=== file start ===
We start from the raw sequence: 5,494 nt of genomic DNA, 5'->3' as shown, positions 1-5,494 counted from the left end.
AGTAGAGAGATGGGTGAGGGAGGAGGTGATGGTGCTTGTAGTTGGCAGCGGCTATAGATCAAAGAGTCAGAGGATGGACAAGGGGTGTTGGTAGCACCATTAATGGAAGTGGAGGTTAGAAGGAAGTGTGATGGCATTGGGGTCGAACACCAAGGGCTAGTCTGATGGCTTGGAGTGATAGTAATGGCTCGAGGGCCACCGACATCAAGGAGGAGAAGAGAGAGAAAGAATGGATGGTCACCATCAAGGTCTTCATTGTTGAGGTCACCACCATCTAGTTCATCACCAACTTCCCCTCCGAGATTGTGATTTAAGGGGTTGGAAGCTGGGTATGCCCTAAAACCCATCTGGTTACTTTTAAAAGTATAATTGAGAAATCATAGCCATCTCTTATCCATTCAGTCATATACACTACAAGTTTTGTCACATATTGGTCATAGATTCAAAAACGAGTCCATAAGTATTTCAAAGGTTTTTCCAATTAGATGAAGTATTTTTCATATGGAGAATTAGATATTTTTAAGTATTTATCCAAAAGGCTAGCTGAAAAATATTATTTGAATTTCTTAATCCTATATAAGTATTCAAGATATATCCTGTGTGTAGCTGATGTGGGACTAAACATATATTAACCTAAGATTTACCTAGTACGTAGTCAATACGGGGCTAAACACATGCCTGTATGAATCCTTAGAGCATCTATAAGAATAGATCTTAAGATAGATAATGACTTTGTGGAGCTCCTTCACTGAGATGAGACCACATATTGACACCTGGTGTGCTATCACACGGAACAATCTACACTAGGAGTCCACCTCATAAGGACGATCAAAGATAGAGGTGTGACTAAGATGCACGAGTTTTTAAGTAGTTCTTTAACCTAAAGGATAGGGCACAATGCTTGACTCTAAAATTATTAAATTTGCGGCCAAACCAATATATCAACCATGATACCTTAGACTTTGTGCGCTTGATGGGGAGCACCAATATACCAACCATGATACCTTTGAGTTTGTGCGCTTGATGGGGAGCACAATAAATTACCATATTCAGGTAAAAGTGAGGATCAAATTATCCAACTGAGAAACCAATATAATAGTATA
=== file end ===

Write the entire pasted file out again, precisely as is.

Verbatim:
We start from the raw sequence: 5,494 nt of genomic DNA, 5'->3' as shown, positions 1-5,494 counted from the left end.
AGTAGAGAGATGGGTGAGGGAGGAGGTGATGGTGCTTGTAGTTGGCAGCGGCTATAGATCAAAGAGTCAGAGGATGGACAAGGGGTGTTGGTAGCACCATTAATGGAAGTGGAGGTTAGAAGGAAGTGTGATGGCATTGGGGTCGAACACCAAGGGCTAGTCTGATGGCTTGGAGTGATAGTAATGGCTCGAGGGCCACCGACATCAAGGAGGAGAAGAGAGAGAAAGAATGGATGGTCACCATCAAGGTCTTCATTGTTGAGGTCACCACCATCTAGTTCATCACCAACTTCCCCTCCGAGATTGTGATTTAAGGGGTTGGAAGCTGGGTATGCCCTAAAACCCATCTGGTTACTTTTAAAAGTATAATTGAGAAATCATAGCCATCTCTTATCCATTCAGTCATATACACTACAAGTTTTGTCACATATTGGTCATAGATTCAAAAACGAGTCCATAAGTATTTCAAAGGTTTTTCCAATTAGATGAAGTATTTTTCATATGGAGAATTAGATATTTTTAAGTATTTATCCAAAAGGCTAGCTGAAAAATATTATTTGAATTTCTTAATCCTATATAAGTATTCAAGATATATCCTGTGTGTAGCTGATGTGGGACTAAACATATATTAACCTAAGATTTACCTAGTACGTAGTCAATACGGGGCTAAACACATGCCTGTATGAATCCTTAGAGCATCTATAAGAATAGATCTTAAGATAGATAATGACTTTGTGGAGCTCCTTCACTGAGATGAGACCACATATTGACACCTGGTGTGCTATCACACGGAACAATCTACACTAGGAGTCCACCTCATAAGGACGATCAAAGATAGAGGTGTGACTAAGATGCACGAGTTTTTAAGTAGTTCTTTAACCTAAAGGATAGGGCACAATGCTTGACTCTAAAATTATTAAATTTGCGGCCAAACCAATATATCAACCATGATACCTTAGACTTTGTGCGCTTGATGGGGAGCACCAATATACCAACCATGATACCTTTGAGTTTGTGCGCTTGATGGGGAGCACAATAAATTACCATATTCAGGTAAAAGTGAGGATCAAATTATCCAACTGAGAAACCAATATAATAGTATA